Destin, Fla.—Happy Memorial Day from Destin where the annual SEC Spring Meetings get underway on Tuesday. We’ll get to that tomorrow. Today I want to share a personal experience that gave me a renewed sense of what this day is all about.
Back in January Maria and I were traveling in England and spent an entire day in Cambridge. It is, of course, one of the great university towns of the world. It is where Charles Darwin studied, where 80 Nobel prize winners attended, where DNA was first modeled, and where the atom was first split. The place is a little intimidating.
But my lasting memory of that day was a visit to the American World War II cemetery on the outskirts of Cambridge. Here a link to the site:
Here is the entry from my diary back to friends and family in States:
“If you come here, make the World War II Memorial Cemetery the last stop on your tour. The cemetery contains the remains of 3,182 people who lost their lives in various campaigns in the war. Cambridge/London was the hub for the major Atlantic Air campaign into Germany and France. On a huge stone wall, called The Tablets of the Missing, are the names of 5,127 military personnel who were declared missing in action and were never recovered. Among the names on the wall is that of Joseph P. Kennedy, Jr., the oldest of the nine Kennedy children, who was first in line to become President of the United States before his plane was shot down. Kennedy was only 29 when his plane exploded over Suffolk, England, on Aug. 12, 1944.
There is also the name of Alton G. Miller. We know him as Glenn Miller, the big band leader whose plane disappeared on Dec. 15, 1944, as he was flying from England to Paris to entertain the troops. Neither his plane nor his body was ever found.
Like the World War II Memorial and Vietnam Memorial in Washington, D.C, this place will make you think. Arthur Brookes, one of the curators, was nice enough to give us a tour and provide all of these details. This military cemetery and many others located in Europe are run by the American Battle Monument Commission (www.abmc.gov). The Commission was formed in 1923. The new Secretary of the ABMC is former Georgia Senator Max Cleland, who was appointed by President Obama last May.”
We were the only visitors in the cemetery on that cold, January day as the sun began to set. I began to think about the extraordinary sacrifices these people made and the fact that they were never able to return home to their families. I thought about all of the family members who had traveled here to see their loved ones. All of those memories came back last night and so I decided that I wanted to share this with you.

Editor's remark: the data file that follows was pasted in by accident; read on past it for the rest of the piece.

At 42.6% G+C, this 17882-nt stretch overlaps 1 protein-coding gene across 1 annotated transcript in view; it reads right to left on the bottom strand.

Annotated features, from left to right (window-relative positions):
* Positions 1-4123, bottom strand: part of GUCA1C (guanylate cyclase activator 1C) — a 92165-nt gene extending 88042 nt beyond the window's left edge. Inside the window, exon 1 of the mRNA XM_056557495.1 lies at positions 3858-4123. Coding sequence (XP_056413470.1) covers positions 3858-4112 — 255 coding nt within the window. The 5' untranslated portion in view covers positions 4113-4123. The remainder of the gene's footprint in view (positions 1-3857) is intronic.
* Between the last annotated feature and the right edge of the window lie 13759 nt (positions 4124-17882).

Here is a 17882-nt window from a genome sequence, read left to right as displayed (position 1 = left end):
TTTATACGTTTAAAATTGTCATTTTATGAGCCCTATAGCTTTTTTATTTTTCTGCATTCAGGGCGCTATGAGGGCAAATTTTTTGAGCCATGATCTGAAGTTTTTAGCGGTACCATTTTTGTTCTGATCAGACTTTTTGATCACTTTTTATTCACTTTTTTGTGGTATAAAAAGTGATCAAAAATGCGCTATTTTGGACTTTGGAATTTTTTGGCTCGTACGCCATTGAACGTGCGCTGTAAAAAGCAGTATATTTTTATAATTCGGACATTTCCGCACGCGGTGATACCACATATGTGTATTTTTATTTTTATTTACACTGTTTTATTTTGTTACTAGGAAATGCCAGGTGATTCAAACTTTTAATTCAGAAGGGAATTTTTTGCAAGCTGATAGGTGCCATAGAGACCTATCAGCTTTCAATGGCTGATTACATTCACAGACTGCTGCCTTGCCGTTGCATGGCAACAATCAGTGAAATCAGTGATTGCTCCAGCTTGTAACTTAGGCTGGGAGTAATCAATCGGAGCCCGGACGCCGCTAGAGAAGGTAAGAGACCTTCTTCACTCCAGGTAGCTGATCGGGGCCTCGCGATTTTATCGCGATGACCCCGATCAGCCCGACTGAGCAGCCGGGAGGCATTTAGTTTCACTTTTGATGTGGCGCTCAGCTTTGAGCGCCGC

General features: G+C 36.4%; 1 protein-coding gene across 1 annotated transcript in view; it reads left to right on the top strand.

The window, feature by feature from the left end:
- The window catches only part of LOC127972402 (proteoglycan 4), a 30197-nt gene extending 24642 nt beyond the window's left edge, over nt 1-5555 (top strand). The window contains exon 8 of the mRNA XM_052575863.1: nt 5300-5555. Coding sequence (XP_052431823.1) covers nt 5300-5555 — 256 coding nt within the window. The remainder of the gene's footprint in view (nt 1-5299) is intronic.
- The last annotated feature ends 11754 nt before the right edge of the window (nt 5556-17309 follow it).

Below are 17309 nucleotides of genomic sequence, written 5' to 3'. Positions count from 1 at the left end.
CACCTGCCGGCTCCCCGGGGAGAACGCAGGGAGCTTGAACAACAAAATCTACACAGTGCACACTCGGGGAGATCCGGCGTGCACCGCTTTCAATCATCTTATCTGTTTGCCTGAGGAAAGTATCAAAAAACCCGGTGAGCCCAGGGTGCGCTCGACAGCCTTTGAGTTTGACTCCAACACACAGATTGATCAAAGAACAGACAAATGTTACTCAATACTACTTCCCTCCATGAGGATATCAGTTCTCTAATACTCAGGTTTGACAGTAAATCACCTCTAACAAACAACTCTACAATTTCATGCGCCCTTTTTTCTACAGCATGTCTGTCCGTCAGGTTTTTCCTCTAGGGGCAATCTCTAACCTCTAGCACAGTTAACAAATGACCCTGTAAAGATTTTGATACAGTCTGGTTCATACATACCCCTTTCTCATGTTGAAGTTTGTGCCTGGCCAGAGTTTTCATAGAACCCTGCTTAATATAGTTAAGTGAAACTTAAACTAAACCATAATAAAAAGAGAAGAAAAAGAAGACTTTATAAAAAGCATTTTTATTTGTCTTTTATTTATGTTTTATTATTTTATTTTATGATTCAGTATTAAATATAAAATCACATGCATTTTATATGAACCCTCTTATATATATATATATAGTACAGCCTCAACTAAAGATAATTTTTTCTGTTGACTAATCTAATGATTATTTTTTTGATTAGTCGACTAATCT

Yeah, times are tough. The economy is bumpy and a lot of people are hurting. We’ve got a helluva mess out there in the Gulf and nobody seems to know how to plug a stupid hole. We’ve got a political system that is so divided that it seems like they can’t do a damned thing but point fingers at each other. There are people out there who want to blow up vans in Times Square, for God’s sake. I know. We’ve got a lot going on just taking care of ourselves.
But today, let’s take a break from all that. Today let’s think of people like Pat Tillman, who could have made a bunch of money in the NFL but walked away in 2002 to serve his country at a time of war. He made the ultimate sacrifice when he was killed serving in Afghanistan in 2004. In December Tillman will be posthumously inducted into the College Football Hall of Fame. It will take place at a black tie dinner at the Waldorf-Astoria Hotel in New York. Bet there won’t be a dry eye in that room.
Let’s think about the thousands of our best and brightest who have gone to the Middle East and are in harm’s way not just today, but every day. Some of them, like the 5,127 men and women on that wall outside of Cambridge, will not be coming home.
We can think about our problems tomorrow. Today, let us be grateful for how many people have sacrificed so that we can have fun arguing about football. Let us be grateful that, for all its many shortcomings, we still live in the greatest country on the face of the Earth.
On the flight back from England I remember that once we got into American air space the pilot came on the PA and said: “Welcome to the United States of America.” Chills went up and down my arms. It was good to be home. I thought about all those people in the Cambridge cemetery who had made it possible for me to feel this way.
May God continue to Bless America and may we always remain grateful for His blessings.
Happy Memorial Day to you and your family.
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